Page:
This University of Memphis/MLK 50 event should be outstanding, and especially the voting rights panel. I’m honored to be included.

I’ll be talking about this draft “Of Civil Right No. 1: Dr. King’s Unfinished Voting Rights Revolution,”  which is forthcoming in a special symposium issue of the University of Memphis Law Review commemorating the 50th anniversary of the assassination of Dr. Martin Luther King.

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NY: “Appeal to end ‘LLC loophole’ is rejected”

Albany Times-Union:

In a four-to-one decision on Thursday, an appellate court in Albany upheld a lower court ruling dismissing a lawsuit to close the controversial “LLC loophole” that allows huge political giving in New York elections.

In the majority opinion, Presiding Justice Elizabeth Garry of the Third Judicial Department wrote that the petitioners in the case – New York University’s Brennan Center for Justice and six current or former political candidates – lacked standing to bring the lawsuit. In addition, she wrote that closing the “LLC loophole,” which allows each limited liability company owned by a person to give up to $150,000 annually in New York elections, was a matter for the Legislature, not the courts.

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“The bitter lie behind the census’s citizenship question”

Vanita Gupta WaPo oped:

What is the benefit here? The false justification offered by Sessions and his Justice Department, and repeated in Ross’s decision memo, is that this question is critical for Voting Rights Act enforcement. That argument is a bitter lie, laced with cruel irony. Consider that this is the same Sessions who has called the Voting Rights Act “intrusive” and has shown no compunction in flouting voting rights enshrined in law.

During the final years of the Obama administration, I was the Justice Department official responsible for overseeing voting rights enforcement. I know firsthand that data from the ongoing American Community Survey was sufficient for us to do our work. Rigorous enforcement of the Voting Rights Act has never required the addition of a citizenship question on the census form sent to all households. In fact, the census has not collected citizenship data from every household since the enactment of the Voting Rights Act in 1965. The last time this question was asked of everyone, this country was in a pre-civil rights era when communities of color were systematically undercounted and underrepresented. The Trump-Sessions-Ross argument is a red herring.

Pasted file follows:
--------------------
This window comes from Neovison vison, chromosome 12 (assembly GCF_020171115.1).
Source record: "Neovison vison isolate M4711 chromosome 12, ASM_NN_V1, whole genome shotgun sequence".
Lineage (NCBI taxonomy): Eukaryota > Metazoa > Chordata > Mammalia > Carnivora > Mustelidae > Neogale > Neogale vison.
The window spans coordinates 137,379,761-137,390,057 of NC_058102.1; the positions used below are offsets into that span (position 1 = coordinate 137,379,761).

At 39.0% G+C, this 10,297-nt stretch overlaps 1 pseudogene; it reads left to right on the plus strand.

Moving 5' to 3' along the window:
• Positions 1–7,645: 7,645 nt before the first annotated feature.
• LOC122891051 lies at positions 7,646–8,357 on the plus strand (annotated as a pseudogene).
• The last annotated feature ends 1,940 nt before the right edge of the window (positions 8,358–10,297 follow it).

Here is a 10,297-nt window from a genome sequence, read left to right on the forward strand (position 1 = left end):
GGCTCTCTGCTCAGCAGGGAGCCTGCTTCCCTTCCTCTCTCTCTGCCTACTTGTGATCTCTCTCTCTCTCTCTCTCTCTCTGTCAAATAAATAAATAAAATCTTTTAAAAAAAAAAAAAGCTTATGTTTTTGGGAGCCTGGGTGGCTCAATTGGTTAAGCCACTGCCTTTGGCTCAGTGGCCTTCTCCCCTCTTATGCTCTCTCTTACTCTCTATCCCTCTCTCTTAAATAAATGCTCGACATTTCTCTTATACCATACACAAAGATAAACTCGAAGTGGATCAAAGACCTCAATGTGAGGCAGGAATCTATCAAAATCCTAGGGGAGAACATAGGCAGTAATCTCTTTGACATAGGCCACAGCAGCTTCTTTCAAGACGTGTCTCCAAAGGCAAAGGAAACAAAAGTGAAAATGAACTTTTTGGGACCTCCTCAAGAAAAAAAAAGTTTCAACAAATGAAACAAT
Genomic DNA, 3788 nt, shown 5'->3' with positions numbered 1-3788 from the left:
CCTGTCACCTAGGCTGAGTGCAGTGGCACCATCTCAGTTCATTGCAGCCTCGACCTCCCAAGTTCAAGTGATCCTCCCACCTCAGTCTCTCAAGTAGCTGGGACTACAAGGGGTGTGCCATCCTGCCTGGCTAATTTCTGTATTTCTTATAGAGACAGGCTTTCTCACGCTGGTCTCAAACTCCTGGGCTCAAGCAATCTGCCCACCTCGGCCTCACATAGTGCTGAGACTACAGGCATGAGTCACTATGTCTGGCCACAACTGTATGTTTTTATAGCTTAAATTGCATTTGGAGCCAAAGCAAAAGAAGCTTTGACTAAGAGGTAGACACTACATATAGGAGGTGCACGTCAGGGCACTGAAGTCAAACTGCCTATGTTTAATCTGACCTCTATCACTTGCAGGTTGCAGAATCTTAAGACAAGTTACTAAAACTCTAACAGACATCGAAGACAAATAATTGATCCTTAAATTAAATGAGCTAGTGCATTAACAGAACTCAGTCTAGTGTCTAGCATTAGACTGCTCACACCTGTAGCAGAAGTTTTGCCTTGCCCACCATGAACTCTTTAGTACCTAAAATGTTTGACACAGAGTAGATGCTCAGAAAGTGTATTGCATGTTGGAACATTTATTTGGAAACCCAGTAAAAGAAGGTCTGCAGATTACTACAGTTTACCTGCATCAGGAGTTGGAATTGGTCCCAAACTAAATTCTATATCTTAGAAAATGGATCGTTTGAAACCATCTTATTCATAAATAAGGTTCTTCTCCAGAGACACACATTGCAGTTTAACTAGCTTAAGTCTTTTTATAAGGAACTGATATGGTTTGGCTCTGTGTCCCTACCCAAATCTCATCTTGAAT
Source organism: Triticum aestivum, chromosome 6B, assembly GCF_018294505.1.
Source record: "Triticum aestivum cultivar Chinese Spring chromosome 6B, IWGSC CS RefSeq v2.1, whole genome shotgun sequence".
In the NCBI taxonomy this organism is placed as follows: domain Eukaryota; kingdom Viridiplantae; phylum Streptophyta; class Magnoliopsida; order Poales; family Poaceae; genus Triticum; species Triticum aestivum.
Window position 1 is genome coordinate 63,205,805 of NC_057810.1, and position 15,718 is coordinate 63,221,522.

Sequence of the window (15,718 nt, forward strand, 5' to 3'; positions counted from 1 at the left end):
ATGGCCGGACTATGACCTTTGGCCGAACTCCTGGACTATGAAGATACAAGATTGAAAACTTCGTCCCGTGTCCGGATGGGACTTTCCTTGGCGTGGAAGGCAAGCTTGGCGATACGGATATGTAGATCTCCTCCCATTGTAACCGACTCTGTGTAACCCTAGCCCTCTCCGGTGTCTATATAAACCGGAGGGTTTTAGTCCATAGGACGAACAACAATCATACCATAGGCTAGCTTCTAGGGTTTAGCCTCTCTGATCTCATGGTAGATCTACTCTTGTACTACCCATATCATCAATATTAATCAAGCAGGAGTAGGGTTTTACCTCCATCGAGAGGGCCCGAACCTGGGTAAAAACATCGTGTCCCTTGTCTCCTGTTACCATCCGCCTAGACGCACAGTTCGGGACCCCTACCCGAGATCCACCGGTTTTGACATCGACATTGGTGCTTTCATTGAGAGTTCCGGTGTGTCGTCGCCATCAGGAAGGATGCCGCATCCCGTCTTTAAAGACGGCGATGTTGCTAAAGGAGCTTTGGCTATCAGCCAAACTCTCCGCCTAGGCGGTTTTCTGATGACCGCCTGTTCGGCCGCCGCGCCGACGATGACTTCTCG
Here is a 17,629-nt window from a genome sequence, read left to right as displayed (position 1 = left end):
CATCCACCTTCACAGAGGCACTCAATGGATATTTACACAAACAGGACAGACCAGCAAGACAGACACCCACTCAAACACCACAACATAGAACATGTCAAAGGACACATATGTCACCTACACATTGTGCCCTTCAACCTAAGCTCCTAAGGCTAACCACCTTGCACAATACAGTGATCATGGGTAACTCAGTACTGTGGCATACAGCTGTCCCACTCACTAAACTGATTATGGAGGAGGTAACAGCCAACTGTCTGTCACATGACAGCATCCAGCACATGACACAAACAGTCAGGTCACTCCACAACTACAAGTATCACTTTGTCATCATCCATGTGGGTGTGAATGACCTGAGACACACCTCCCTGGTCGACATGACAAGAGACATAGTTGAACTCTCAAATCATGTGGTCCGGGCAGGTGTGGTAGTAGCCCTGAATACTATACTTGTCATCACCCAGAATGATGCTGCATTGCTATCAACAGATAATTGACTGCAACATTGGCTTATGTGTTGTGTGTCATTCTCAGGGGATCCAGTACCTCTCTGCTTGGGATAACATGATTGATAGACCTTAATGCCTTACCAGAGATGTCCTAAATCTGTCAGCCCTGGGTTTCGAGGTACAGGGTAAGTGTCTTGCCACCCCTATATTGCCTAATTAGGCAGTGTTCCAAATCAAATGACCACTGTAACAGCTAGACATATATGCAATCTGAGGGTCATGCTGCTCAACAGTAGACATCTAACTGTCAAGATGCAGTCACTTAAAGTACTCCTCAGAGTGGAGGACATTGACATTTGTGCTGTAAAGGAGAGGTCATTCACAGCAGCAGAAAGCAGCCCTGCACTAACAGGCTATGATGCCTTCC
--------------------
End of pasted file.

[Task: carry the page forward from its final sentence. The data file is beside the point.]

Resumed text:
But these arguments should sound familiar. The notorious Kris Kobach and other advocates for voter suppression laws have pushed this question before — spurring legitimate suspicion from public officials and other stakeholders who wonder why the Trump administration would seek to undermine an accurate 2020 Census. The Trump campaign and Republican National Committee validated those suspicions last week by baring their partisan, nativist intentions in a fundraising email forecasting this decision, telling recipients “the President wants to know if you’re on his side.”

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“Tarrant County woman sentenced to five years in prison for illegally voting in 2016”


 A judge sentenced a Rendon woman to five years in prison Wednesday for voting illegally in the 2016 presidential election while she was on supervised release from a 2011 fraud conviction….

During her testimony, Mason — who served just shy of three years in federal prison — told the court that she was assigned a provisional ballot after she arrived at her usual polling place and discovered that her name was not on the voter roll.

Gonzalez, who questioned Mason during her testimony, asked why she did not thoroughly read the documents she was given at the time.

The form you are required to sign to get the provisional ballot is called an affidavit, Gonzales told Mason. “There’s a legal connotation to that, right?” Gonzales asked.

Mason responded that she was never told by the federal court, her supervision officer, the election workers or U.S. District Judge John McBryde, the sentencing judge in her fraud case, that she would not be able to vote in elections until she finished serving her sentence, supervised release included. She also said she did not carefully read the form because an election official was helping her.


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“Chaos erupts around Maine’s ranked-choice voting plan”

Press Herald:

Questions were swirling Thursday about whether Mainers will use the ranked-choice voting system in the June primaries after Secretary of State Matt Dunlap raised concerns about a conflict in the law.

Dunlap said his office was notified late Wednesday about “legal concerns regarding the implementation of ranked-choice voting” and, as a result, Dunlap was reviewing the law. While Dunlap said he was moving forward with implementing ranked-choice voting in time for the June 12th primaries during that review, the surprise announcement of new “legal concerns” sparked a frenzy of activity in Augusta to salvage the vote tabulation system.

 The Committee for Ranked Choice Voting announced plans to seek a court injunction to force Dunlap to implement the law by June.